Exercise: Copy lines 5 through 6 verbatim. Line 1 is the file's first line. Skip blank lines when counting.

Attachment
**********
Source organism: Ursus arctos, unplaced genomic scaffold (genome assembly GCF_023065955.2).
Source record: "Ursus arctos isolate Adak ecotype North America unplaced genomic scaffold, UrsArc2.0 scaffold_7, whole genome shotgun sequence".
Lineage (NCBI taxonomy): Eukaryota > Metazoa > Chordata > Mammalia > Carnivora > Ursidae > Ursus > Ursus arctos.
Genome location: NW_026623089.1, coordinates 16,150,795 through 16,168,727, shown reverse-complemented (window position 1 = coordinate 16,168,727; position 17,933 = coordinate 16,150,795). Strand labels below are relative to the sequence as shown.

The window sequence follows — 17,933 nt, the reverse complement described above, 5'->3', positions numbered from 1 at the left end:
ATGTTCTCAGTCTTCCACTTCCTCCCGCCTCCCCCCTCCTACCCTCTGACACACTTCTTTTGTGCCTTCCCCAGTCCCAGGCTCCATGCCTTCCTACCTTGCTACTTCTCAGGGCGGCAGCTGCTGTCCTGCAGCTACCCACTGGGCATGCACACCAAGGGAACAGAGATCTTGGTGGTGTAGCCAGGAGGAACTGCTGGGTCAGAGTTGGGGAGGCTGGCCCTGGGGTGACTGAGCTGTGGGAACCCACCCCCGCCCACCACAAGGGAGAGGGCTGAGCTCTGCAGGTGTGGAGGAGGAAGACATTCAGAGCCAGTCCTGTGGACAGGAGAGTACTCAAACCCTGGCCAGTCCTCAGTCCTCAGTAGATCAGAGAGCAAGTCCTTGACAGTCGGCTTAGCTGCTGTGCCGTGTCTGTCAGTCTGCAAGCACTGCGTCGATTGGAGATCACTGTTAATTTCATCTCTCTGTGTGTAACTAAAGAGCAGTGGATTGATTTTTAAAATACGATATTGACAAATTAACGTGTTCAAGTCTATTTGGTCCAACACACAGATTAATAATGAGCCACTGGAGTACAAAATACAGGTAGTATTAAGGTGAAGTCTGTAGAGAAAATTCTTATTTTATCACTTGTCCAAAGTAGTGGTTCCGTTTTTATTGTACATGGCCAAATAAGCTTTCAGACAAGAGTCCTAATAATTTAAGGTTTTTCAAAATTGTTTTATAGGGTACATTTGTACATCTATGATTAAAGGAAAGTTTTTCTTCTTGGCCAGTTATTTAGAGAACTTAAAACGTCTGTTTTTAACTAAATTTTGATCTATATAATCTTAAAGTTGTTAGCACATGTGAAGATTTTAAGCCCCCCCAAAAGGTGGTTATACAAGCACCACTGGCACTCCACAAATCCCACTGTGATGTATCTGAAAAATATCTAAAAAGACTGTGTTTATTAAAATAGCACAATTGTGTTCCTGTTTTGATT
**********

The window sequence follows — 17,933 nt, the reverse complement described above, 5'->3', positions numbered from 1 at the left end:
ATGTTCTCAGTCTTCCACTTCCTCCCGCCTCCCCCCTCCTACCCTCTGACACACTTCTTTTGTGCCTTCCCCAGTCCCAGGCTCCATGCCTTCCTACCTTGCTACTTCTCAGGGCGGCAGCTGCTGTCCTGCAGCTACCCACTGGGCATGCACACCAAGGGAACAGAGATCTTGGTGGTGTAGCCAGGAGGAACTGCTGGGTCAGAGTTGGGGAGGCTGGCCCTGGGGTGACTGAGCTGTGGGAACCCACCCCCGCCCACCACAAGGGAGAGGGCTGAGCTCTGCAGGTGTGGAGGAGGAAGACATTCAGAGCCAGTCCTGTGGACAGGAGAGTACTCAAACCCTGGCCAGTCCTCAGTCCTCAGTAGATCAGAGAGCAAGTCCTTGACAGTCGGCTTAGCTGCTGTGCCGTGTCTGTCAGTCTGCAAGCACTGCGTCGATTGGAGATCACTGTTAATTTCATCTCTCTGTGTGTAACTAAAGAGCAGTGGATTGATTTTTAAAATACGATATTGACAAATTAACGTGTTCAAGTCTATTTGGTCCAACACACAGATTAATAATGAGCCACTGGAGTACAAAATACAGGTAGTATTAAGGTGAAGTCTGTAGAGAAAATTCTTATTTTATCACTTGTCCAAAGTAGTGGTTCCGTTTTTATTGTACATGGCCAAATAAGCTTTCAGACAAGAGTCCTAATAATTTAAGGTTTTTCAAAATTGTTTTATAGGGTACATTTGTACATCTATGATTAAAGGAAAGTTTTTCTTCTTGGCCAGTTATTTAGAGAACTTAAAACGTCTGTTTTTAACTAAATTTTGATCTATATAATCTTAAAGTTGTTAGCACATGTGAAGATTTTAAGCCCCCCCAAAAGGTGGTTATACAAGCACCACTGGCACTCCACAAATCCCACTGTGATGTATCTGAAAAATATCTAAAAAGACTGTGTTTATTAAAATAGCACAATTGTGTTCCTGTTTTGATT